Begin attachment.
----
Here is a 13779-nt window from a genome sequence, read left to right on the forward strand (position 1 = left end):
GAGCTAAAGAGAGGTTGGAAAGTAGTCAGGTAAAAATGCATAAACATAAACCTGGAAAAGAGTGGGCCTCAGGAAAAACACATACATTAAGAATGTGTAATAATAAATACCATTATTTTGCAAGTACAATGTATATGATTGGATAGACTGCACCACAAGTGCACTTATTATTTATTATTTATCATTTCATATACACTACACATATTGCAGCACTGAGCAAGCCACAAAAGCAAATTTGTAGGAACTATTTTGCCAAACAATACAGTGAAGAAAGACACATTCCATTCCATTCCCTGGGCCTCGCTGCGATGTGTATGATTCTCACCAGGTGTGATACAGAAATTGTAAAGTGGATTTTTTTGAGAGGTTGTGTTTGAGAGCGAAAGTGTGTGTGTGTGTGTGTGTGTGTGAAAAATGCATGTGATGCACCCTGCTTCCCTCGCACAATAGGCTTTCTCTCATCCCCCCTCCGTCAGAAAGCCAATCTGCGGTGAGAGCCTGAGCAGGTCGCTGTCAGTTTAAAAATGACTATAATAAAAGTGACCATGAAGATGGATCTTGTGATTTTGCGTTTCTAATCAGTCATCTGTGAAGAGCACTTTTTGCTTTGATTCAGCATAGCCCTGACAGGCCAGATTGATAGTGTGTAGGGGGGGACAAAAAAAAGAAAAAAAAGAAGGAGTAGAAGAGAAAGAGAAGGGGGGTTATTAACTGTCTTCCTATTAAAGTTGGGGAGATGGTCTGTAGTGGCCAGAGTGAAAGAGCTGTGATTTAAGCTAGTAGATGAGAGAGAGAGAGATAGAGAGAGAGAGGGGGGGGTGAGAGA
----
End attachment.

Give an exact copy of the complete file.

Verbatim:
Here is a 13779-nt window from a genome sequence, read left to right on the forward strand (position 1 = left end):
GAGCTAAAGAGAGGTTGGAAAGTAGTCAGGTAAAAATGCATAAACATAAACCTGGAAAAGAGTGGGCCTCAGGAAAAACACATACATTAAGAATGTGTAATAATAAATACCATTATTTTGCAAGTACAATGTATATGATTGGATAGACTGCACCACAAGTGCACTTATTATTTATTATTTATCATTTCATATACACTACACATATTGCAGCACTGAGCAAGCCACAAAAGCAAATTTGTAGGAACTATTTTGCCAAACAATACAGTGAAGAAAGACACATTCCATTCCATTCCCTGGGCCTCGCTGCGATGTGTATGATTCTCACCAGGTGTGATACAGAAATTGTAAAGTGGATTTTTTTGAGAGGTTGTGTTTGAGAGCGAAAGTGTGTGTGTGTGTGTGTGTGTGTGAAAAATGCATGTGATGCACCCTGCTTCCCTCGCACAATAGGCTTTCTCTCATCCCCCCTCCGTCAGAAAGCCAATCTGCGGTGAGAGCCTGAGCAGGTCGCTGTCAGTTTAAAAATGACTATAATAAAAGTGACCATGAAGATGGATCTTGTGATTTTGCGTTTCTAATCAGTCATCTGTGAAGAGCACTTTTTGCTTTGATTCAGCATAGCCCTGACAGGCCAGATTGATAGTGTGTAGGGGGGGACAAAAAAAAGAAAAAAAAGAAGGAGTAGAAGAGAAAGAGAAGGGGGGTTATTAACTGTCTTCCTATTAAAGTTGGGGAGATGGTCTGTAGTGGCCAGAGTGAAAGAGCTGTGATTTAAGCTAGTAGATGAGAGAGAGAGAGATAGAGAGAGAGAGGGGGGGGTGAGAGA